What Do the Latest Employment Tribunal Case Figures Tell Us?

The January to March 2023 Employment Tribunal statistics show that there has been an increase in claims received. 8,100 single claims were brought which resulted in a small increase of 5% since last year, whereas 15,000 multiple claims were made, a 15% hike from the year before. Single claims are made by employees individually whereas multiple claims are when more than one employee brings a claim against one employer based on the same situation. There has been an 11% decrease in disposals of multiple claims and the outstanding caseload has jumped by 3%, up to a total of 440,000.

The biggest jump in cases included those relating to unauthorised deduction of wages where over 7,400 claims were submitted (an increase of 57%), redundancy pay, which amounted to 1,700 claims (an increase of 55%) and breach of contract claims where over 6,000 claims were made (an increase of 49%).

Compared with the same time period last year, the most significant changes related to national minimum wages claims which rose by 261%, unauthorised deduction of wages claims which jumped by 74%, breach of contract claims which increased by 101% and discrimination based on religious beliefs which rose by 47%.

Comments on the Employment Tribunal Case Figures

It is not surprising that minimum wage claims jumped by a huge 261% since it was found that over 200 companies paid their staff less than the minimum wage in a recent investigation by Revenue and Customs. Over 60,000 workers were underpaid by almost £5 million in total. These shocking figures have potentially opened the doors to more claims of this nature. Employers should therefore be careful when calculating the wages for time worked, paying correct apprenticeship salaries and when deducting pay.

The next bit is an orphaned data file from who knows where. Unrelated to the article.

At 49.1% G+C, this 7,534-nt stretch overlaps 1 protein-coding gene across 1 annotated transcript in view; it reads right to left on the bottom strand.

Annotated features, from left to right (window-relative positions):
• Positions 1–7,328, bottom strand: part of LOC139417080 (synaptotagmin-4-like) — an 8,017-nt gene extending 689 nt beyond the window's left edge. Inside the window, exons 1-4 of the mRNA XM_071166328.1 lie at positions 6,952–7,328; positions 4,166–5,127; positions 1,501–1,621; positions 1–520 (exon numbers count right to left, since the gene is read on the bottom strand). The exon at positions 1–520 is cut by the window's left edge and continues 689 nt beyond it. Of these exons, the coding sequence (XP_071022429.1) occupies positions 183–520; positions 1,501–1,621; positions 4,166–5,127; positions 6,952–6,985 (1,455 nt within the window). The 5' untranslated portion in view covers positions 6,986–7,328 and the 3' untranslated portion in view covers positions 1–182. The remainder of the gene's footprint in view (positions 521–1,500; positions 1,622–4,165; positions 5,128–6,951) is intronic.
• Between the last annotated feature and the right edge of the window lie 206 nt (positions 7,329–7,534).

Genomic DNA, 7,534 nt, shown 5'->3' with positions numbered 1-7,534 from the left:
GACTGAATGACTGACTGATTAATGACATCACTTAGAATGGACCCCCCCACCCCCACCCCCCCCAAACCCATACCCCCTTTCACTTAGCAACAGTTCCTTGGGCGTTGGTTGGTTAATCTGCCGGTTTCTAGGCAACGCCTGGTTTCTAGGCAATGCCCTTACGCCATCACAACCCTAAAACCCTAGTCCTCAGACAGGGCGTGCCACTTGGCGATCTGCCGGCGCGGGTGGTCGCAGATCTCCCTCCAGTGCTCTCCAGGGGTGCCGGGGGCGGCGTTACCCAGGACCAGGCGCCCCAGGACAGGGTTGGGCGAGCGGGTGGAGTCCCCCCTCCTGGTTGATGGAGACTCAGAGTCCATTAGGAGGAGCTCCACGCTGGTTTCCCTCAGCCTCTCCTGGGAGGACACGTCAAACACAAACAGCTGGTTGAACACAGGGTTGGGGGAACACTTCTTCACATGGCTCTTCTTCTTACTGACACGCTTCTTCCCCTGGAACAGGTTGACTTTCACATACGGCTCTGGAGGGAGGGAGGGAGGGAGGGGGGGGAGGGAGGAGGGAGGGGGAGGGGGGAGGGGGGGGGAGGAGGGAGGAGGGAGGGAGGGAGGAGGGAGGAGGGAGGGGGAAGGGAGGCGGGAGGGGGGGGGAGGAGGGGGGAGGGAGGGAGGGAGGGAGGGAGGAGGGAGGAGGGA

The increase in employment tribunal claims shows that employees are willing to take matters further if they don’t agree with a decision their employer has made and they believe their rights have been breached. Employers must make sure that they gain external legal advice when it comes to employment or HR processes. This is particularly important in areas such as redundancy and breach of contract which are the largest case increases we’ve seen.

Looking Forwards: The Impact on Employment Law

There have been some key updates in employment laws over the past few months including the announcement of further statutory leave entitlements including annual carer leave and separate neonatal leave. In addition to this, further protections have been put in place for employees including redundancy protection for those on adoption, parental leave or pregnant workers.

There will also be changes to tipping in the hospitality sector where employers will need to track tip allocation to ensure that everyone gets what they deserve. These changes are expected to come into force in 2024. It will be interesting to see if these updates will increase the number of claims being received by the Employment Tribunal or whether following the statistics, employers will be more cautious when it comes to employee rights and making decisions that may affect individuals.  

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